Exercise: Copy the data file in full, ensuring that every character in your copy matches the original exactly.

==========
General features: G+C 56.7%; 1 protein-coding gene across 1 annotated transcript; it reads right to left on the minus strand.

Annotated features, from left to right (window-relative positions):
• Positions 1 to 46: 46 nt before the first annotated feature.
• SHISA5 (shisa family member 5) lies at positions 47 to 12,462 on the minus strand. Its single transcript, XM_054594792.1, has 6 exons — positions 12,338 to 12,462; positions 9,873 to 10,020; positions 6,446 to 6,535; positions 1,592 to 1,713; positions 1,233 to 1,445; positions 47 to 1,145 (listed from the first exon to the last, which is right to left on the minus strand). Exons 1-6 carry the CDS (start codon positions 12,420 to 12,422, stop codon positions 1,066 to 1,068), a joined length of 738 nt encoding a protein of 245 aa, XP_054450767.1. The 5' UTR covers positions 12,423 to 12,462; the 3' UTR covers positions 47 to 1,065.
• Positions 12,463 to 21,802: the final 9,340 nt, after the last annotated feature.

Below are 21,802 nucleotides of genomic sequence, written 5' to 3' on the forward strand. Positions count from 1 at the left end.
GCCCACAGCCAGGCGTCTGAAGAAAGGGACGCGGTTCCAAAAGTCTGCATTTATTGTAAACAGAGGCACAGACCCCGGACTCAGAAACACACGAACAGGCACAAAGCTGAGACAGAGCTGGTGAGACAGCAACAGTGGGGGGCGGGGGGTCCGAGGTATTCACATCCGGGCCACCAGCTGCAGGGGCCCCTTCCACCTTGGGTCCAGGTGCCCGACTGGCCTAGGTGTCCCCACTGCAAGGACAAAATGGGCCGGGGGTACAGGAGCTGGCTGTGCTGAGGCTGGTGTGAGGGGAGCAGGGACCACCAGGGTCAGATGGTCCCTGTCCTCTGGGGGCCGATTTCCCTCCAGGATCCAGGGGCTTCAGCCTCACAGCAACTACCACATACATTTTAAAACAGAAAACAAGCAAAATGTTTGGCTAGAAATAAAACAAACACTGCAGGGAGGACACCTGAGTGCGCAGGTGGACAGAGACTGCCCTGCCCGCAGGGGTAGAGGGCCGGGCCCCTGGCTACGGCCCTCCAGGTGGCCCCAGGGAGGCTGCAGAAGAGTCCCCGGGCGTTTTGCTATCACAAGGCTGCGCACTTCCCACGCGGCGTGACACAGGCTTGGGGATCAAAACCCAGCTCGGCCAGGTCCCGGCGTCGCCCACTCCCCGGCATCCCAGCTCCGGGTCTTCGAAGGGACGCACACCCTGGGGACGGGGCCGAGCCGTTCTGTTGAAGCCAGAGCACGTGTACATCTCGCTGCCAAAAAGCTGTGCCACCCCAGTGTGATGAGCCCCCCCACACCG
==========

General features: G+C 56.7%; 1 protein-coding gene across 1 annotated transcript; it reads right to left on the minus strand.

Annotated features, from left to right (window-relative positions):
• Positions 1 to 46: 46 nt before the first annotated feature.
• SHISA5 (shisa family member 5) lies at positions 47 to 12,462 on the minus strand. Its single transcript, XM_054594792.1, has 6 exons — positions 12,338 to 12,462; positions 9,873 to 10,020; positions 6,446 to 6,535; positions 1,592 to 1,713; positions 1,233 to 1,445; positions 47 to 1,145 (listed from the first exon to the last, which is right to left on the minus strand). Exons 1-6 carry the CDS (start codon positions 12,420 to 12,422, stop codon positions 1,066 to 1,068), a joined length of 738 nt encoding a protein of 245 aa, XP_054450767.1. The 5' UTR covers positions 12,423 to 12,462; the 3' UTR covers positions 47 to 1,065.
• Positions 12,463 to 21,802: the final 9,340 nt, after the last annotated feature.

Below are 21,802 nucleotides of genomic sequence, written 5' to 3' on the forward strand. Positions count from 1 at the left end.
GCCCACAGCCAGGCGTCTGAAGAAAGGGACGCGGTTCCAAAAGTCTGCATTTATTGTAAACAGAGGCACAGACCCCGGACTCAGAAACACACGAACAGGCACAAAGCTGAGACAGAGCTGGTGAGACAGCAACAGTGGGGGGCGGGGGGTCCGAGGTATTCACATCCGGGCCACCAGCTGCAGGGGCCCCTTCCACCTTGGGTCCAGGTGCCCGACTGGCCTAGGTGTCCCCACTGCAAGGACAAAATGGGCCGGGGGTACAGGAGCTGGCTGTGCTGAGGCTGGTGTGAGGGGAGCAGGGACCACCAGGGTCAGATGGTCCCTGTCCTCTGGGGGCCGATTTCCCTCCAGGATCCAGGGGCTTCAGCCTCACAGCAACTACCACATACATTTTAAAACAGAAAACAAGCAAAATGTTTGGCTAGAAATAAAACAAACACTGCAGGGAGGACACCTGAGTGCGCAGGTGGACAGAGACTGCCCTGCCCGCAGGGGTAGAGGGCCGGGCCCCTGGCTACGGCCCTCCAGGTGGCCCCAGGGAGGCTGCAGAAGAGTCCCCGGGCGTTTTGCTATCACAAGGCTGCGCACTTCCCACGCGGCGTGACACAGGCTTGGGGATCAAAACCCAGCTCGGCCAGGTCCCGGCGTCGCCCACTCCCCGGCATCCCAGCTCCGGGTCTTCGAAGGGACGCACACCCTGGGGACGGGGCCGAGCCGTTCTGTTGAAGCCAGAGCACGTGTACATCTCGCTGCCAAAAAGCTGTGCCACCCCAGTGTGATGAGCCCCCCCACACCG